Catch while you can because winter is on the horizon
It won’t be long now. With the penultimate month of the year at hand and winter already exerting her grip on climes really not too far north of here, the onset of winter gales and the winter weather pattern can be expected imminently.
While this does not affect the life of the landlubber unduly, it seriously puts a damper on that of the angler who has already struggled through a most difficult year. No one expects much of the winter months, but the summer largely turned into a bust for all sorts of unrelated reasons. A series of late-season tropical systems did little to ease the sorry situation, already forcing some to take their craft out of water or to otherwise mothball them for the duration.
While the offshore is not completely abandoned by the commercial operators, there certainly is a sea change as the productive fishery is largely based on lobsters. A very few continue to fish in the traditional manner, but a day out on the Banks is not likely to be nearly as productive as a few hours on the inner bottom working the traps for the high-return crustaceans, so the shift in effort is very real.
The immediate impact of this on the sport fishing is that there is little reliable information on which to base a game plan. Weekend anglers are limited to the days that they can go fishing, with Sunday the most popular one, and there is a better than 50-50 chance that that will be blown out or otherwise a non-starter.
If everything does come right, then there is little information to go on and most anglers just revert to a quick rake of the Edge followed by, weather permitting, a trip over to Challenger Bank. That is usually the end of it, with most requiring a rather pressing reason to travel all the way to Argus where the pickings may be no better than on the first bank.
That involves a lot of fuel and a large commitment in terms of time, something which will also be affected by tonight’s clock change. It might be lighter in the morning, but it will be getting dark quick and the boat will still need to be washed down and put to bed — and Argus is a couple of hours away for many.
And it is not as if Mother Nature doesn’t have a say in all this, either. While the island may experience a winter, most of the fish that are found here derive from more tropical climes. The net result of this is that the truly tropical ones disappear in the winter months. There may be the very odd blue marlin that gets caught in December or February but there certainly would not be enough around to justify going looking for one. The same can be said of most other summer species.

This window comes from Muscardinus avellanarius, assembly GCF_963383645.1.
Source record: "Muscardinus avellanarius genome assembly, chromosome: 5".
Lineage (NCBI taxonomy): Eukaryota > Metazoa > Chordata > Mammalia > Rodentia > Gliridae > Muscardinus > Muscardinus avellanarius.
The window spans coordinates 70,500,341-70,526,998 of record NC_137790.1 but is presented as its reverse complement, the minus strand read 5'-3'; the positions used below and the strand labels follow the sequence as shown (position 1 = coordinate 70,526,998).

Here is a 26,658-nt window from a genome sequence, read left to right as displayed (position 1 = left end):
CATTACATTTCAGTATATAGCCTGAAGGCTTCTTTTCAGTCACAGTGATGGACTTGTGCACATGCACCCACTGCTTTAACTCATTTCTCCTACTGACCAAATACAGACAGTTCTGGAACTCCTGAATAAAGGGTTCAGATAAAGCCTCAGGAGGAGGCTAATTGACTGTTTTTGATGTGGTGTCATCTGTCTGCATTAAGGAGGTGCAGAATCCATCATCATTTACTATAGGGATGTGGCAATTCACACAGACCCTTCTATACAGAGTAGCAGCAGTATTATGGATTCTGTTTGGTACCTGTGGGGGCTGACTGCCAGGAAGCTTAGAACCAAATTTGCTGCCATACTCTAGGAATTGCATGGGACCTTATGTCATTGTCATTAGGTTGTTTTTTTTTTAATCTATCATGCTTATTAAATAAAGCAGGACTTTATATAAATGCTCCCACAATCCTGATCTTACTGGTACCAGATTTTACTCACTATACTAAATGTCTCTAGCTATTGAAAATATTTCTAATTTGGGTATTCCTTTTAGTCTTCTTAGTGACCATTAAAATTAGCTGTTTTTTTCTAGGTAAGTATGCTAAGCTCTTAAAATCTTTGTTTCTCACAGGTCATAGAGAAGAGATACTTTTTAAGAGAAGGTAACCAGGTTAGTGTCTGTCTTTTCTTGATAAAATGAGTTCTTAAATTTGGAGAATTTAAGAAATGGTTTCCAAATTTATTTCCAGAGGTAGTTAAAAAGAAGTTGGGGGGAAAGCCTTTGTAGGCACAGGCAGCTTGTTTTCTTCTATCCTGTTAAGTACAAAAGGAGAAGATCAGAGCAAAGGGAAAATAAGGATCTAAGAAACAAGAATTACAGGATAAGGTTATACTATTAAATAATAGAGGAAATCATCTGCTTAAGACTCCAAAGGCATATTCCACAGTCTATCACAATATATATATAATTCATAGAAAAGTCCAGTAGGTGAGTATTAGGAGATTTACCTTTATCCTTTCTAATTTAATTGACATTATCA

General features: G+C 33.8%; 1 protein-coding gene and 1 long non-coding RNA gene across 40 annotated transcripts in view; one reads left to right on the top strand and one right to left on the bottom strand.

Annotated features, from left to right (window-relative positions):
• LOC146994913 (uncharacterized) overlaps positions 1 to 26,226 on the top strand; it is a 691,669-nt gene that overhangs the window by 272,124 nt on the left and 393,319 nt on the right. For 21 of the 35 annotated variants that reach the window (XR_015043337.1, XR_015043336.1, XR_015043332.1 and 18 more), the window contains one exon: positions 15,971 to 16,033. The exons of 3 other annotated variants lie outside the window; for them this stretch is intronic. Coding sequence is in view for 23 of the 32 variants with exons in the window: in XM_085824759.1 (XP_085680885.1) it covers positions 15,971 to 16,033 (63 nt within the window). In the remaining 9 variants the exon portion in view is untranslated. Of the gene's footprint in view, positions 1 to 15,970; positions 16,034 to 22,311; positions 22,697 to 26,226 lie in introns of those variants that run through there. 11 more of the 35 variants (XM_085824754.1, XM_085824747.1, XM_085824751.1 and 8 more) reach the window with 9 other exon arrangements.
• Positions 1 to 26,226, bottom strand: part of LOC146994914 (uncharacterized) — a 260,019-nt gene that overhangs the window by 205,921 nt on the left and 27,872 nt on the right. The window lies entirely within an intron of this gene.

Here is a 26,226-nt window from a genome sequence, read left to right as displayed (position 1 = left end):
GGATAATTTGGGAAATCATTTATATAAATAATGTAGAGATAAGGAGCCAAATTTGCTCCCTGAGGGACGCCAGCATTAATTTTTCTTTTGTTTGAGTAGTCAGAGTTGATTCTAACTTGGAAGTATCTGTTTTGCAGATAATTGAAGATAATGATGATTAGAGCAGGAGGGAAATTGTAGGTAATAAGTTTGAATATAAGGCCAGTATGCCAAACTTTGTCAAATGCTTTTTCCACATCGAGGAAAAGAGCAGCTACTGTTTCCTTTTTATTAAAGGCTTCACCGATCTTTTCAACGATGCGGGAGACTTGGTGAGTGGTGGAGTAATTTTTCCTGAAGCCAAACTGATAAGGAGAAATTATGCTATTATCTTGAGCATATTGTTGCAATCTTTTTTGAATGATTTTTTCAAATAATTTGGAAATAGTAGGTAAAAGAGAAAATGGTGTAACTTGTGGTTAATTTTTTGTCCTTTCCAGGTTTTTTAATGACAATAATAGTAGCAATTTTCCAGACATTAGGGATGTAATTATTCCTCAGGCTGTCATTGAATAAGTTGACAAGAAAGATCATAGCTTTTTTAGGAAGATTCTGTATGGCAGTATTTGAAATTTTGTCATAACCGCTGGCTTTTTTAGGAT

Wahoo, on the other hand, often persist through the winter months and although numbers may not be impressive, often the quality is very good. Yellowfin tuna, although rated a tropical tuna species, have a wide temperature range and they can be often found in the dead of winter as well.
Although that leaves two recognised game species likely to be offshore, there really is not much point in putting in anything more than minimal effort. At this time of the year, anglers are primarily interested in fillets, not points, and often, to reap real satisfaction, it is best to rely on good, old-fashioned, bottom fishing.
This form of fishing is usually at its best when drifting on the Banks. In the old days, when this type of fishing was widely practised, this time of year saw Challenger as the preferred venue. Naturally, the quality and quantity of the fishing is not going to be anywhere what it was back then but it is still possible to fill a medium-sized cooler with hinds, coneys, amberjack, bonita and the occasionally gwelly.
The main advantage to drifting is that the baits are constantly moving over the bottom structures, covering the nooks and cervices where fish may be lurking. To maximise the catch, circle hooks are recommended and the use of fresh bait. Fresh anchovies will be hard to come by but tough baits such as squid or local octopus will hold up a lot better and offer multiple “nibbles” before having to wind up close to 200 feet of line and re-bait.
The real professionals also prefer stiff wire rigs over plain monofilament. These reduce the number of tangles and most bottom fish don’t care if they can see the leader or not. It is dark down there and most fish rely on smell, so if the bait smells good then they will snatch at it. That is where the circle hooks come in. With a lot of line out, it takes a second before the angler feels the bite, but, by then, the circle hook should have snagged the biter.
An additional hook fished a few feet above the bottom rig, will get the attention of any “floating” fish such as ambers and bonitas that cruise above the bottom reefs. They often fall victim to such hooks, as will the monkey (flag) rockfish that also hover above the rocks.
Unfortunately, there aren’t that many of those left, but unless one is properly equipped, one will never quite know for sure. Still, there are enough barbers, coneys and hinds out there to justify the effort going into finding some Tight Lines!!!